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Thin end of the wedge

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And hopefully there's more to come. This investor - who used to work for the SEC as an enforcement attorney - is forcing the SEC to defend its shoddy work and be held accountable. It's only a matter of time before a flood of lawsuits hit those who guided investors to Madoff as well as anyone who reviewed and confirmed the books. The big accounting firms clearly have learned nothing from the Tyco/Enron scandals and are seemingly indifferent to their own poor reputation in the market. How long can they continue to charge so much and deliver such questionable results?

An investor who lost nearly $2 million investing with Bernard Madoff has filed a claim against the U.S. Securities and Exchange Commission (SEC) alleging the agency was negligent in failing to detect an alleged decades-long fraud, the Wall Street Journal said.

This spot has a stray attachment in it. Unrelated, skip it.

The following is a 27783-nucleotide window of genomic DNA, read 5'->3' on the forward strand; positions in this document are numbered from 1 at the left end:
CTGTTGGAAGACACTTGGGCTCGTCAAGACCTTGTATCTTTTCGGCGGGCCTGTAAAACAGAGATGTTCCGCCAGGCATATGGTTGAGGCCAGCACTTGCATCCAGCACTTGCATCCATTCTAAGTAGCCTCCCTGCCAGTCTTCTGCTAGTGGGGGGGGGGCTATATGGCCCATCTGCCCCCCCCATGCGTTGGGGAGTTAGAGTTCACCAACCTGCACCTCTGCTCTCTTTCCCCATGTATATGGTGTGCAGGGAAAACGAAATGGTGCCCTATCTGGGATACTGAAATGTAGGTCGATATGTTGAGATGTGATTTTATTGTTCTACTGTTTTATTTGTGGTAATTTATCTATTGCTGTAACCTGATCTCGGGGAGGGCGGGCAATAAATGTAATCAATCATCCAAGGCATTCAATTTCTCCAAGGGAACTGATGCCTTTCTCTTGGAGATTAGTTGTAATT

Phyllis Molchatsky, a 61-year-old retiree from Valley Cottage, New York, is seeking $1.7 million in damages from the agency, the paper said.

The claim is believed to be the first attempt by an investor to recover lost money from regulators, according to the paper.

The SEC's "statutory purpose is to protect the public interest," Howard Elisofon, the lawyer representing Molchatsky, told the paper.

"We feel they fell down on the job in this instance," Elisofon, who is also a former SEC enforcement attorney, told the paper.

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